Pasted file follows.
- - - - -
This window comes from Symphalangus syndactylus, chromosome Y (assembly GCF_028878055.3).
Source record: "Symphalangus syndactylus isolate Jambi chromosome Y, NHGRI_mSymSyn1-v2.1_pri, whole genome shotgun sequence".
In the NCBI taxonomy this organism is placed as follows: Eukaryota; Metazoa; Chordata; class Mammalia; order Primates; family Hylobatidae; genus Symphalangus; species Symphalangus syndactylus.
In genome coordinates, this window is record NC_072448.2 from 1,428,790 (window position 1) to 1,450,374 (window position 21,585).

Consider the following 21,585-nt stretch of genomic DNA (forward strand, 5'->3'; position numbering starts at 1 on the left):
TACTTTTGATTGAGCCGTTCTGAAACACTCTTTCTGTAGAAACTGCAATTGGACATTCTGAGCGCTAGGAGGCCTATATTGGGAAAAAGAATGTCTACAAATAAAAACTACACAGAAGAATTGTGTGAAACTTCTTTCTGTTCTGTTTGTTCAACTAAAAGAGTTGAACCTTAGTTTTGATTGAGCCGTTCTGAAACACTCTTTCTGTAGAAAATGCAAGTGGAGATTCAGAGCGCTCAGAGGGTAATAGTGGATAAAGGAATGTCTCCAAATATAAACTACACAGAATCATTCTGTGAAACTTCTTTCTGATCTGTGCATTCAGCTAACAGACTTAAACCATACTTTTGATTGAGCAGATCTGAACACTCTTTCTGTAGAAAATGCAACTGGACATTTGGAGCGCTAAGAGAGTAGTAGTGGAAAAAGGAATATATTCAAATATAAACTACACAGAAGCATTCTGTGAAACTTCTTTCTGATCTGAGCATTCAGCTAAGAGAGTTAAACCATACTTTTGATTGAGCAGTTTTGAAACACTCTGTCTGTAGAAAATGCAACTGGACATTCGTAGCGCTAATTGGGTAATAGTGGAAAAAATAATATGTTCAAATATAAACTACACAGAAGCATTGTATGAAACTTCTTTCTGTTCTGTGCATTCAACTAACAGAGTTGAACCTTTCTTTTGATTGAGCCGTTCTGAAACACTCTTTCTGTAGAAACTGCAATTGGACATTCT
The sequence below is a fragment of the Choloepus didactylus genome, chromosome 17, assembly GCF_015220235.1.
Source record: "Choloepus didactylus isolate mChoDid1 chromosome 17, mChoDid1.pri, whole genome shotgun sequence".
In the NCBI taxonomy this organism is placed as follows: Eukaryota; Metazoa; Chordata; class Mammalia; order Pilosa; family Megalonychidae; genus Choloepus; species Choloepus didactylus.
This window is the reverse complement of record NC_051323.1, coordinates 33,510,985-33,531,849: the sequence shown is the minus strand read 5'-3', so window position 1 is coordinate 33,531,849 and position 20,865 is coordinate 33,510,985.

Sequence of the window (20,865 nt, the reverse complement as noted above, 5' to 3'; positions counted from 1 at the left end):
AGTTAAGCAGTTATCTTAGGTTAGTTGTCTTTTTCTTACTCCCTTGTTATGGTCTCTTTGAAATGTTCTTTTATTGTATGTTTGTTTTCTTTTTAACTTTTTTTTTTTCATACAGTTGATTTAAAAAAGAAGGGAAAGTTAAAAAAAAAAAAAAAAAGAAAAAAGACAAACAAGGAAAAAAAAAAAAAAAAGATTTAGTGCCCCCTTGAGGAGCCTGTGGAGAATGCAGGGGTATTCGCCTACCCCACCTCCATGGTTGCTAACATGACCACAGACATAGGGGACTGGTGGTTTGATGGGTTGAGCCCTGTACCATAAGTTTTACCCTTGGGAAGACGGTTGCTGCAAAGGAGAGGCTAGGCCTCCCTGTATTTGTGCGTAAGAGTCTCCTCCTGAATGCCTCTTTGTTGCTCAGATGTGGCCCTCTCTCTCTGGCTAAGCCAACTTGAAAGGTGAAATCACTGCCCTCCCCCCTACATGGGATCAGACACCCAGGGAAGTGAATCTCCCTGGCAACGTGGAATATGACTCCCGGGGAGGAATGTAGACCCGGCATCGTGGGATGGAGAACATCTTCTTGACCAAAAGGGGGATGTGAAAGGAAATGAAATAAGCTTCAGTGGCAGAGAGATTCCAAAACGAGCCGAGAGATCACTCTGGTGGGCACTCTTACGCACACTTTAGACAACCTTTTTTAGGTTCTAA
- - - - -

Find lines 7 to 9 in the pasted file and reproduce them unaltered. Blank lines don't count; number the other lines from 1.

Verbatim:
The sequence below is a fragment of the Choloepus didactylus genome, chromosome 17, assembly GCF_015220235.1.
Source record: "Choloepus didactylus isolate mChoDid1 chromosome 17, mChoDid1.pri, whole genome shotgun sequence".
In the NCBI taxonomy this organism is placed as follows: Eukaryota; Metazoa; Chordata; class Mammalia; order Pilosa; family Megalonychidae; genus Choloepus; species Choloepus didactylus.